Singapore Indian Heritage publication
Indian Heritage Centre, Singapore
Creative and Art Director
Bryan Angelo Lim
Mok Yuin Peng
The Indian Heritage Centre is a National Heritage Board museum that focuses on the stories and objects of the Indian community in Singapore. As an entry point for visitors to explore and understand the Little India precinct, its permanent collection takes them on a journey from the South Asian ideas, philosophies, objects and peoples that first arrived in Southeast Asia which interacted, amalgamated and flourished with local ideas, beliefs and craftsmanship to how South Asian people settled and took root here to become the integral part of Singapore’s cultural and identity fabric.
Singapore Indian Heritage is the museum’s first publication. Taking advantage of the format of a book and what it can present, the monolithic 556-page publication puts together the intense research that culminated in the curation and presentation of its permanent collection, allowing its curators and knowledge specialists to go more in-depth than what the exhibition display format could offer. A visual feast for anyone interested in South Asian culture, the publication features catalogue entries of over 300 artefacts, photographs and documents in their collection that truly befits the vibrant and colourful heritage and stories of the Singapore Indian community.
Understanding the diversity—in terms of language, religion and beliefs—within the Indian community, the overarching concept drew on the idea of the macro- and microcosm in which the knowledge and understanding of the universe—no matter how esoteric and abstract—may be seen and understood from the tiniest of physical condition and context.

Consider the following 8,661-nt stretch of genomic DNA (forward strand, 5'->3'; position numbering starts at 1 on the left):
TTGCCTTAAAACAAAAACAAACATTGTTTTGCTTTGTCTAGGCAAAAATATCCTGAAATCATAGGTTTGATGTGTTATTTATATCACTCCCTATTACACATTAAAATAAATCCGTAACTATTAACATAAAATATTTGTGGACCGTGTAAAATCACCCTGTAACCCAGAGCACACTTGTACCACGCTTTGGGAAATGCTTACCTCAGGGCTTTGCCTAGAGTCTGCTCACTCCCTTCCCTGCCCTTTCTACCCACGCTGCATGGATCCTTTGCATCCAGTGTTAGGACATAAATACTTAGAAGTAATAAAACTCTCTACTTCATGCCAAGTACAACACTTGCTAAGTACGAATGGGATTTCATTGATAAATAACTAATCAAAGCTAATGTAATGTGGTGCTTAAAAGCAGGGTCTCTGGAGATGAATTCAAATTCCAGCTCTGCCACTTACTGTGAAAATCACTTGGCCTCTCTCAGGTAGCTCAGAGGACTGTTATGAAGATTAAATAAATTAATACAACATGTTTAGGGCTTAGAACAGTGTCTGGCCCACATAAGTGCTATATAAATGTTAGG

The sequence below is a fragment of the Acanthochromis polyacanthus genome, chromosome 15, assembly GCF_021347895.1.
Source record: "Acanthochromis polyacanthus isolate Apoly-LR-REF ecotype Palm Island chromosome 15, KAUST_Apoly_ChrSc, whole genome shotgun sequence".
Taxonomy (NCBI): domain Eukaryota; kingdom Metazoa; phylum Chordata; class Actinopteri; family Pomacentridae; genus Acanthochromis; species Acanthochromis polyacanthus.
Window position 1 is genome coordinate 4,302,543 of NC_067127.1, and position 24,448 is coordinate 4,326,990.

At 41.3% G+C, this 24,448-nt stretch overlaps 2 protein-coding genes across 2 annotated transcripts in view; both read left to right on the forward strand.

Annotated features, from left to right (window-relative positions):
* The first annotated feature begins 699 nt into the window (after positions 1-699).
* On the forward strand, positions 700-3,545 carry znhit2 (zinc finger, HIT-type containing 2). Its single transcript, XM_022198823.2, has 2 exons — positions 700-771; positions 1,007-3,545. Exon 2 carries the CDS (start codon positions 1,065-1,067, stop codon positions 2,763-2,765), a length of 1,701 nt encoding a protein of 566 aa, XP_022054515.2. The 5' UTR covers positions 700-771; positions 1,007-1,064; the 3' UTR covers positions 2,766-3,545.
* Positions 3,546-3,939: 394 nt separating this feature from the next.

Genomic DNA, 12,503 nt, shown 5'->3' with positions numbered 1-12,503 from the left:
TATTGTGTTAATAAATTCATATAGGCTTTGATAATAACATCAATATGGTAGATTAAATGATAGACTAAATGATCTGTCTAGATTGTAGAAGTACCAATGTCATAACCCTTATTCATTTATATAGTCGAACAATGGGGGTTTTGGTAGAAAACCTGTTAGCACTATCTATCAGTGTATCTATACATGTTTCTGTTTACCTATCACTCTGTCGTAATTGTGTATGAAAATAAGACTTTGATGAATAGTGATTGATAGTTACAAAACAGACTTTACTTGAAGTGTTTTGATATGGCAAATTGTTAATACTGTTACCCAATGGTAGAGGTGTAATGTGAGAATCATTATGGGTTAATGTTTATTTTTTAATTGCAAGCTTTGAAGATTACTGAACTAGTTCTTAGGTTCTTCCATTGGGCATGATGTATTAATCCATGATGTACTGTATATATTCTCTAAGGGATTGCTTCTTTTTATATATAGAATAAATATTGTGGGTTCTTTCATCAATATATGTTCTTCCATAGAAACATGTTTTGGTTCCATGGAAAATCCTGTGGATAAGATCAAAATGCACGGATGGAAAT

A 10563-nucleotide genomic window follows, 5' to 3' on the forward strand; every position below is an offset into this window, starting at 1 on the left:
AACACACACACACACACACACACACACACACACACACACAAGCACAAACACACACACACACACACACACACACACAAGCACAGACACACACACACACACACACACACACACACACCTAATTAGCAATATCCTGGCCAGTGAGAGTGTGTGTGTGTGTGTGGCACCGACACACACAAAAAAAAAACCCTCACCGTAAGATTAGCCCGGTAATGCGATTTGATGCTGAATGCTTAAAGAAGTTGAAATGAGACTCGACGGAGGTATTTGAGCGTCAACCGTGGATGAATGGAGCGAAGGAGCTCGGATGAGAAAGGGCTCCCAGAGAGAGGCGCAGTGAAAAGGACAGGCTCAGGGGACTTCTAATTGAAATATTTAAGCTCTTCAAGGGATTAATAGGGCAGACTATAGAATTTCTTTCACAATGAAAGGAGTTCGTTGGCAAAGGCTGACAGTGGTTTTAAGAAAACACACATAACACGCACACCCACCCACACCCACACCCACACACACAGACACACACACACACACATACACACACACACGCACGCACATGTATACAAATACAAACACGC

This idea not only is a common thread in many belief systems of Indian origins but can also be in how the story of the Indian diaspora in Singapore is part of the larger South Asian narrative. Type was, then, set huge and applied across the page to juxtapose against small type; photographic images of the objects were often presented zoomed out to be viewed in full but also zoomed in close to reveal the micro details.
In order to not essentials and simplify what “Indian-ness” meant, the art direction took on a much more universal approach by consciously avoiding to draw upon very specific visual motifs that might allude to particular aspects the Indian visual culture or privilege one community over another. This not only allowed the objects to speak for themselves, but also subtly hinted at how objects and traditions from South Asia evolved and adapted to local contexts when they arrived in Southeast Asia. Instead, huge colour blocks of both bright, saturated colours and muted, desaturated colours were used to demonstrate the broad-ranging facets of the Indian culture, as well as the ebb and flow of the Singapore Indian story.